3. Regular Singing Breaks

To keep energy up while they're singing in a mask, I build regular breaks for the students into the rehearsal. Sometimes that's me talking to them, sometimes it's listening to a recording or me demonstrating something, sometimes it's a random team-building game etc, but I've found that even with the relatively short 30 minute rehearsals I have, the students need time to build up to singing that whole time. Building in some breaks in singing helps keep them from wearing out.

4. Turn Up the Volume

One of the biggest hurdles with socially distanced / masked singing is kids not being able to hear the others around them. My way of combatting that is to turn up my personal amplification microphone and sing along with them, and use recordings that have the singing and accompaniment for them to sing along with. So far I think this has been the most important change that has helped my singers sing more confidently!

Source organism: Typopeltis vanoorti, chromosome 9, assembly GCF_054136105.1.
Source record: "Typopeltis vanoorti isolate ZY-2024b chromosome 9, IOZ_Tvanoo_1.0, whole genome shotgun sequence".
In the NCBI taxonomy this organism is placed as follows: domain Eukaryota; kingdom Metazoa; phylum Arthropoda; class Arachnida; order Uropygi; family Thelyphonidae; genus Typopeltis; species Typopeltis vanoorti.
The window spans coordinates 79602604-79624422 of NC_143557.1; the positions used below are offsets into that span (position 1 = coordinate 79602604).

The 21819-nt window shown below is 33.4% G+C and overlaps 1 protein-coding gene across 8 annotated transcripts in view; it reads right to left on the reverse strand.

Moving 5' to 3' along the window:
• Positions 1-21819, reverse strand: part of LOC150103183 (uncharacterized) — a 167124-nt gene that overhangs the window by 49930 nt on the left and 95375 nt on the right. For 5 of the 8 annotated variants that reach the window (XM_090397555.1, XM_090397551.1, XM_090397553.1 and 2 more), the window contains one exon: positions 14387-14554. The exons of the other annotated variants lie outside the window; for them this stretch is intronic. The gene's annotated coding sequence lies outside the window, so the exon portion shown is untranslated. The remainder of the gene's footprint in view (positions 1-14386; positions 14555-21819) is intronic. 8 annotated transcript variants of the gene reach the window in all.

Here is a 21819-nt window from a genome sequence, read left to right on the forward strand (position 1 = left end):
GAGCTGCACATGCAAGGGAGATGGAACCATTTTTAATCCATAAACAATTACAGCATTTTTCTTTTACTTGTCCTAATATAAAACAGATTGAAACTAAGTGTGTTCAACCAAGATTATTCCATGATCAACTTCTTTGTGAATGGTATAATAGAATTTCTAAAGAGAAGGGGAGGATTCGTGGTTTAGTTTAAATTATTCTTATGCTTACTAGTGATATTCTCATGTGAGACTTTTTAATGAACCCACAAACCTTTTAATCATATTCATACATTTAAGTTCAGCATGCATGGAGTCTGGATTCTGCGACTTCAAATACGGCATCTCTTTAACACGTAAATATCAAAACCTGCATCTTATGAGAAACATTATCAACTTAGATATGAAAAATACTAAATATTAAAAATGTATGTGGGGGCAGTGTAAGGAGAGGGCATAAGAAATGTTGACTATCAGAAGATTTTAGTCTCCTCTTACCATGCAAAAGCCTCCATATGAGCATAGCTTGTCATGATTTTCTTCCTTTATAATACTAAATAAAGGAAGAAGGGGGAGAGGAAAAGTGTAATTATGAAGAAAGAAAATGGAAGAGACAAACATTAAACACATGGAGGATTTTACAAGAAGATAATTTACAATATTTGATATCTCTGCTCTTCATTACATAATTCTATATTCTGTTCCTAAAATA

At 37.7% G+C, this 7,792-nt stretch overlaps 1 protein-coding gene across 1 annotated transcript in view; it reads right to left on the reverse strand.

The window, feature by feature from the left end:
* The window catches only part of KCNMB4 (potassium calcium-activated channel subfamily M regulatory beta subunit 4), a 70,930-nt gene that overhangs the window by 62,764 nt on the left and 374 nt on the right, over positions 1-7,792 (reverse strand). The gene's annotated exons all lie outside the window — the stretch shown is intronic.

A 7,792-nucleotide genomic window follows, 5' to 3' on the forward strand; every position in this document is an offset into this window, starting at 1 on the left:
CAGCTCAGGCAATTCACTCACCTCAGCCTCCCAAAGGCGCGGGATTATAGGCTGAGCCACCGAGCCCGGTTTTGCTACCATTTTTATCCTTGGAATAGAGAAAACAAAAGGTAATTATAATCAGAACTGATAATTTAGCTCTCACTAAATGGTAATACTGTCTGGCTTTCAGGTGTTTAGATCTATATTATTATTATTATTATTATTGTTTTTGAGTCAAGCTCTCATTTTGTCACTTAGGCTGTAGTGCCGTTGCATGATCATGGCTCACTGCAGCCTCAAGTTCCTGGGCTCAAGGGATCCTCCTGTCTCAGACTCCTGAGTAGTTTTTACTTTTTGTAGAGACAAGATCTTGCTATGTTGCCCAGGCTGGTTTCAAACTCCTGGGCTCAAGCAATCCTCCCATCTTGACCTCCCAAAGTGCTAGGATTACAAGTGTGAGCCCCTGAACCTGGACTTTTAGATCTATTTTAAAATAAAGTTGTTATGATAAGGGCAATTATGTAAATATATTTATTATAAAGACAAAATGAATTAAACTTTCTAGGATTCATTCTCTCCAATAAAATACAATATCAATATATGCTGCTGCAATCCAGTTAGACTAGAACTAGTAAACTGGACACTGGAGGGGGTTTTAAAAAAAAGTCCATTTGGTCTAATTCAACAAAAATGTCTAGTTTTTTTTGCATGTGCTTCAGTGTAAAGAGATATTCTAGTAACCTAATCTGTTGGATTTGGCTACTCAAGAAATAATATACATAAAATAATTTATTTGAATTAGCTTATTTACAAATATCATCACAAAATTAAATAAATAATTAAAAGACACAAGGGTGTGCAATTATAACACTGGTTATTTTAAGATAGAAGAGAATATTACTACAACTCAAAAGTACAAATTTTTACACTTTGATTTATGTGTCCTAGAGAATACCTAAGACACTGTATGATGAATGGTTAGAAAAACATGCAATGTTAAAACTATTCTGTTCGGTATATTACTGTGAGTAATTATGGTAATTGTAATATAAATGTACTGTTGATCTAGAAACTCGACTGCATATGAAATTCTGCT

I hope this helps any other music teachers teaching choir (or singing in general music) with these protocols in place. It's definitely not ideal but I try to keep reminding myself how grateful I am to have chorus happening in-person at all! If you have other tips that have worked for you, please leave them in the comments. I'd love to hear them!